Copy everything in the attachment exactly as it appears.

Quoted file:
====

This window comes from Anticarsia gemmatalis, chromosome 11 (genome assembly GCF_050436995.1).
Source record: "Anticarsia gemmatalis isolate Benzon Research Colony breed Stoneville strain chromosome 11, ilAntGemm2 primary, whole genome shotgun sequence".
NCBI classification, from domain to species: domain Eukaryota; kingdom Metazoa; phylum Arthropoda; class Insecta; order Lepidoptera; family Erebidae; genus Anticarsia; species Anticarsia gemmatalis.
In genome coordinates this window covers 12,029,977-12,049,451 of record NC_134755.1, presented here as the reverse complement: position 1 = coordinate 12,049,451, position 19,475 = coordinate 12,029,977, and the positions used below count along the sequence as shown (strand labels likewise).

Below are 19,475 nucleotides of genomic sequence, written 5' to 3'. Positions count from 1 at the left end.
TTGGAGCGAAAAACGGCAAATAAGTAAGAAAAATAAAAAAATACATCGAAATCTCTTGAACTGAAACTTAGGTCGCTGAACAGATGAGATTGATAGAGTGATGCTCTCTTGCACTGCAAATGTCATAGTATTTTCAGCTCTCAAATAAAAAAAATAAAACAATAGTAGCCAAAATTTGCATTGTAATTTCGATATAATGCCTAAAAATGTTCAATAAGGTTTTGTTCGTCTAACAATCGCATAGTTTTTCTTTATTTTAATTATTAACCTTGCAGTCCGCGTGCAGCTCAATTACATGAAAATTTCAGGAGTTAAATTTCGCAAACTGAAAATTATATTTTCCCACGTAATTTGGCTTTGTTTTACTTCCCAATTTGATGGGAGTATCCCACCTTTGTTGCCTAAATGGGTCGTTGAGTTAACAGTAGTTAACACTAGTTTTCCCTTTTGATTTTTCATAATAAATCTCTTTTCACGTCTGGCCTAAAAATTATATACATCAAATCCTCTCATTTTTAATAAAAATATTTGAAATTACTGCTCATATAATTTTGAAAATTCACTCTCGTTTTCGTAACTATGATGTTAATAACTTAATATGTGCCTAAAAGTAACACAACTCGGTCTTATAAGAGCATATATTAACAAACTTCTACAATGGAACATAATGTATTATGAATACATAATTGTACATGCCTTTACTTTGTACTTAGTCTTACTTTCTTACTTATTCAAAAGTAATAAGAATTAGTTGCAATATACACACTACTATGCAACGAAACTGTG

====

This window comes from Anticarsia gemmatalis, chromosome 11 (genome assembly GCF_050436995.1).
Source record: "Anticarsia gemmatalis isolate Benzon Research Colony breed Stoneville strain chromosome 11, ilAntGemm2 primary, whole genome shotgun sequence".
NCBI classification, from domain to species: domain Eukaryota; kingdom Metazoa; phylum Arthropoda; class Insecta; order Lepidoptera; family Erebidae; genus Anticarsia; species Anticarsia gemmatalis.
In genome coordinates this window covers 12,029,977-12,049,451 of record NC_134755.1, presented here as the reverse complement: position 1 = coordinate 12,049,451, position 19,475 = coordinate 12,029,977, and the positions used below count along the sequence as shown (strand labels likewise).

Below are 19,475 nucleotides of genomic sequence, written 5' to 3'. Positions count from 1 at the left end.
TTGGAGCGAAAAACGGCAAATAAGTAAGAAAAATAAAAAAATACATCGAAATCTCTTGAACTGAAACTTAGGTCGCTGAACAGATGAGATTGATAGAGTGATGCTCTCTTGCACTGCAAATGTCATAGTATTTTCAGCTCTCAAATAAAAAAAATAAAACAATAGTAGCCAAAATTTGCATTGTAATTTCGATATAATGCCTAAAAATGTTCAATAAGGTTTTGTTCGTCTAACAATCGCATAGTTTTTCTTTATTTTAATTATTAACCTTGCAGTCCGCGTGCAGCTCAATTACATGAAAATTTCAGGAGTTAAATTTCGCAAACTGAAAATTATATTTTCCCACGTAATTTGGCTTTGTTTTACTTCCCAATTTGATGGGAGTATCCCACCTTTGTTGCCTAAATGGGTCGTTGAGTTAACAGTAGTTAACACTAGTTTTCCCTTTTGATTTTTCATAATAAATCTCTTTTCACGTCTGGCCTAAAAATTATATACATCAAATCCTCTCATTTTTAATAAAAATATTTGAAATTACTGCTCATATAATTTTGAAAATTCACTCTCGTTTTCGTAACTATGATGTTAATAACTTAATATGTGCCTAAAAGTAACACAACTCGGTCTTATAAGAGCATATATTAACAAACTTCTACAATGGAACATAATGTATTATGAATACATAATTGTACATGCCTTTACTTTGTACTTAGTCTTACTTTCTTACTTATTCAAAAGTAATAAGAATTAGTTGCAATATACACACTACTATGCAACGAAACTGTG